An investigation into the relationship between children's cognitive style and their perception of the environment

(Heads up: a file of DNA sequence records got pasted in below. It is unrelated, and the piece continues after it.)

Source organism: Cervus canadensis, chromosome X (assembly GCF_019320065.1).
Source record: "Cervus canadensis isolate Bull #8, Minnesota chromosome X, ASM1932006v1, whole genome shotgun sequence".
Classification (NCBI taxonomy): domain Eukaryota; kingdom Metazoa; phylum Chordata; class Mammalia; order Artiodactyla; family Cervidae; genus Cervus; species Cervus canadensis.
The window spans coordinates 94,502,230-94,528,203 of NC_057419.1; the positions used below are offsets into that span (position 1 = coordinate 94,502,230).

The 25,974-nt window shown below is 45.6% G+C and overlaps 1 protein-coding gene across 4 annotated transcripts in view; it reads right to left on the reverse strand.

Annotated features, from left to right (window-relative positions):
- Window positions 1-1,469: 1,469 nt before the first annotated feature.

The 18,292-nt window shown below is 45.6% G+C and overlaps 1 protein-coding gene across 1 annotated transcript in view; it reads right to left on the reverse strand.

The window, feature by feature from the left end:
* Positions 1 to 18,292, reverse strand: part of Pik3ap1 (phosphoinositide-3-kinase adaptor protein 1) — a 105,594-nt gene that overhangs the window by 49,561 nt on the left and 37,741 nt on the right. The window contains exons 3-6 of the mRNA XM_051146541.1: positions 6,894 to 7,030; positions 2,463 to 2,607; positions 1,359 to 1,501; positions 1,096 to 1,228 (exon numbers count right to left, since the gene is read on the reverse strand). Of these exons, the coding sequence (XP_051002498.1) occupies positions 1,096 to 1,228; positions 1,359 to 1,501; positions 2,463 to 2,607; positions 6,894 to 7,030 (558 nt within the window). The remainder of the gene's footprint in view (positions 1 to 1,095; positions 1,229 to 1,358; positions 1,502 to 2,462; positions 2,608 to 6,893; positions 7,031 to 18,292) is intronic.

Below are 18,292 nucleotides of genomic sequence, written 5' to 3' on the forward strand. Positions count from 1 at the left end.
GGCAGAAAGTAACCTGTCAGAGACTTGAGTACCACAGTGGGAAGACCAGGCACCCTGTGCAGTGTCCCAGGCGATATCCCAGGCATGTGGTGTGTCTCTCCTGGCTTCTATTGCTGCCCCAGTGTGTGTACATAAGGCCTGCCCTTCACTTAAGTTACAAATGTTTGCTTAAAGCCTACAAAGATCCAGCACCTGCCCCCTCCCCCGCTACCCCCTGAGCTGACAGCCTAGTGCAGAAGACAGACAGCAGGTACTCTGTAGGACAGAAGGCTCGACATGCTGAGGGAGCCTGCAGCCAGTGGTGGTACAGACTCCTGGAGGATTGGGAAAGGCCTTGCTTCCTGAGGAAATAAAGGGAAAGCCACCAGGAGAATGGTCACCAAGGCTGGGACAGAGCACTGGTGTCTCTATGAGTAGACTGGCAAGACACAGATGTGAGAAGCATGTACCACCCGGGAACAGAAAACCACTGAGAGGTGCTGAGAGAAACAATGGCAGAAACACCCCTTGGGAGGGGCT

This study considers relationships between the cognitive style identified by Witkin et al (1964) (ie analytic/field independence, as opposed to global/field dependence) and children's perceptions of their environment. Arising from a review of the literature, a variety of hypotheses were examined through an empirical investigation with 481 children aged between 10 and 13 and drawn from a rural and an urban environment. The results of the study raise questions about the conceptual inadequacy and empirical validity of the style identified by Witkin and further whether the tests used to identify the style can explain performance on map and environmental exercises. The inter-correlations between the three measures of cognitive style used in the study were comparatively low (Embedded Figures Test (E2T) with Rod and Frame Test (RFT) 0.4290 p< 0.01, Embedded Figures Test with Articulation of Body Concept Scale (ABC) 0.4392 p <0.01, RFT with ABC 0.3448 D <0.01) and the most regularly used measure of this particular cognitive style in previous research (FT) correlated more highly with intelligence (0.5982 p <0.01) particularly perceptual reasoning (0.5616 p-<0.01) and spatial ability (0.7333 p<0.01) than with RFT and ABC. In the investigation of 25 specific research hypotheses, a more positive relationship was demonstrated with the result of the Embedded Figures Test than with those of the RFT and ABC and it is suggested that this can be explained in terms of general intellectual ability. Similarly performance on the measures of environmental perception and mapping skill employed in the study appeared to be considerably influenced by general intelligence and more especially perceptual reasoning. The strong spatial/intellectual bias of the relationships identified in the research were confirmed in a principal components and multiple regression analysis of the results. In a follow up study of a representative group of extreme analytic/field independent individuals and extreme global/field dependent individuals it was possible to identify children who demonstrated capacities as described by Witkin, which were not dependent upon ability. In general, however, intelligence was the major differentiating factor between the two groups. Specific findings related to each of the research hypotheses are discuesed in detail in the text. The main findings of the study, however, appear to question the existence of the cognitive style identified by Witkin and the expectation of an association between cognitive style and environmental perception was not confirmed.